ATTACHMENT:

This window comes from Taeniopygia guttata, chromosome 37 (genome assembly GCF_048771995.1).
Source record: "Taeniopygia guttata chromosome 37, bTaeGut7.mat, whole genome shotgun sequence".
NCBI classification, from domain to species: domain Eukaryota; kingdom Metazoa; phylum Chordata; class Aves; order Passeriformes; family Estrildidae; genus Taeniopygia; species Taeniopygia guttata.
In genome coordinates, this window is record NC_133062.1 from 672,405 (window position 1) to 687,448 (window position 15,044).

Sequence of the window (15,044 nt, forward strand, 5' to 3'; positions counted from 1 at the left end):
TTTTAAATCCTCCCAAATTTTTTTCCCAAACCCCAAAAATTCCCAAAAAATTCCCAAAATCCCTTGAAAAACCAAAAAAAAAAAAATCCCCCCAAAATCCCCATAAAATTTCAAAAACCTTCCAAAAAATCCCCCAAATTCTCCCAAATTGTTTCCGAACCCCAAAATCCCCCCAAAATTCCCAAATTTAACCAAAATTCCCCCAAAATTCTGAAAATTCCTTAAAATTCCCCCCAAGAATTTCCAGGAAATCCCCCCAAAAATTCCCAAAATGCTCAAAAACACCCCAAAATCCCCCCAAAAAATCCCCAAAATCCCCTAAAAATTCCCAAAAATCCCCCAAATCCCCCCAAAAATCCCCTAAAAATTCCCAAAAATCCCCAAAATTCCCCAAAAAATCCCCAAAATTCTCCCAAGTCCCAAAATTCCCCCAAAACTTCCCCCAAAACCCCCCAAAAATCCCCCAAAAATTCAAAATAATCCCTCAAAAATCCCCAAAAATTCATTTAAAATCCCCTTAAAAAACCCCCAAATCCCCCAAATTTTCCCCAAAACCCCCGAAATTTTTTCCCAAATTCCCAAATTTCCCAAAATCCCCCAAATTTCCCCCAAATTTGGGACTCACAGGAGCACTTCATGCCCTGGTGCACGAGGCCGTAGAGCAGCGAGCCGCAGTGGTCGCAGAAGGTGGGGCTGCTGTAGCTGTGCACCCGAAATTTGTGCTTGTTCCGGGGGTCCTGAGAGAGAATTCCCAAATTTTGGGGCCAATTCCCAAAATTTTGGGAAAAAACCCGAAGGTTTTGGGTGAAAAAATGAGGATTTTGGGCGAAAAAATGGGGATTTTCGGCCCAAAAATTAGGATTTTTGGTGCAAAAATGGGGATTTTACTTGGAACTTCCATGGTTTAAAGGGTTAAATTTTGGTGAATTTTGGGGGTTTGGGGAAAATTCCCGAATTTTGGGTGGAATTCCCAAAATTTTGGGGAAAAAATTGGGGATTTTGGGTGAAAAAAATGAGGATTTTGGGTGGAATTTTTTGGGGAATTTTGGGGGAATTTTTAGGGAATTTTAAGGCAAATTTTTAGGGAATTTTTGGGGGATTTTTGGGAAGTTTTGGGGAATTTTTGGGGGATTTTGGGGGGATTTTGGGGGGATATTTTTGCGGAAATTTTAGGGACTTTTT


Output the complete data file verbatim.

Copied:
This window comes from Taeniopygia guttata, chromosome 37 (genome assembly GCF_048771995.1).
Source record: "Taeniopygia guttata chromosome 37, bTaeGut7.mat, whole genome shotgun sequence".
NCBI classification, from domain to species: domain Eukaryota; kingdom Metazoa; phylum Chordata; class Aves; order Passeriformes; family Estrildidae; genus Taeniopygia; species Taeniopygia guttata.
In genome coordinates, this window is record NC_133062.1 from 672,405 (window position 1) to 687,448 (window position 15,044).

Sequence of the window (15,044 nt, forward strand, 5' to 3'; positions counted from 1 at the left end):
TTTTAAATCCTCCCAAATTTTTTTCCCAAACCCCAAAAATTCCCAAAAAATTCCCAAAATCCCTTGAAAAACCAAAAAAAAAAAAATCCCCCCAAAATCCCCATAAAATTTCAAAAACCTTCCAAAAAATCCCCCAAATTCTCCCAAATTGTTTCCGAACCCCAAAATCCCCCCAAAATTCCCAAATTTAACCAAAATTCCCCCAAAATTCTGAAAATTCCTTAAAATTCCCCCCAAGAATTTCCAGGAAATCCCCCCAAAAATTCCCAAAATGCTCAAAAACACCCCAAAATCCCCCCAAAAAATCCCCAAAATCCCCTAAAAATTCCCAAAAATCCCCCAAATCCCCCCAAAAATCCCCTAAAAATTCCCAAAAATCCCCAAAATTCCCCAAAAAATCCCCAAAATTCTCCCAAGTCCCAAAATTCCCCCAAAACTTCCCCCAAAACCCCCCAAAAATCCCCCAAAAATTCAAAATAATCCCTCAAAAATCCCCAAAAATTCATTTAAAATCCCCTTAAAAAACCCCCAAATCCCCCAAATTTTCCCCAAAACCCCCGAAATTTTTTCCCAAATTCCCAAATTTCCCAAAATCCCCCAAATTTCCCCCAAATTTGGGACTCACAGGAGCACTTCATGCCCTGGTGCACGAGGCCGTAGAGCAGCGAGCCGCAGTGGTCGCAGAAGGTGGGGCTGCTGTAGCTGTGCACCCGAAATTTGTGCTTGTTCCGGGGGTCCTGAGAGAGAATTCCCAAATTTTGGGGCCAATTCCCAAAATTTTGGGAAAAAACCCGAAGGTTTTGGGTGAAAAAATGAGGATTTTGGGCGAAAAAATGGGGATTTTCGGCCCAAAAATTAGGATTTTTGGTGCAAAAATGGGGATTTTACTTGGAACTTCCATGGTTTAAAGGGTTAAATTTTGGTGAATTTTGGGGGTTTGGGGAAAATTCCCGAATTTTGGGTGGAATTCCCAAAATTTTGGGGAAAAAATTGGGGATTTTGGGTGAAAAAAATGAGGATTTTGGGTGGAATTTTTTGGGGAATTTTGGGGGAATTTTTAGGGAATTTTAAGGCAAATTTTTAGGGAATTTTTGGGGGATTTTTGGGAAGTTTTGGGGAATTTTTGGGGGATTTTGGGGGGATTTTGGGGGGATATTTTTGCGGAAATTTTAGGGACTTTTT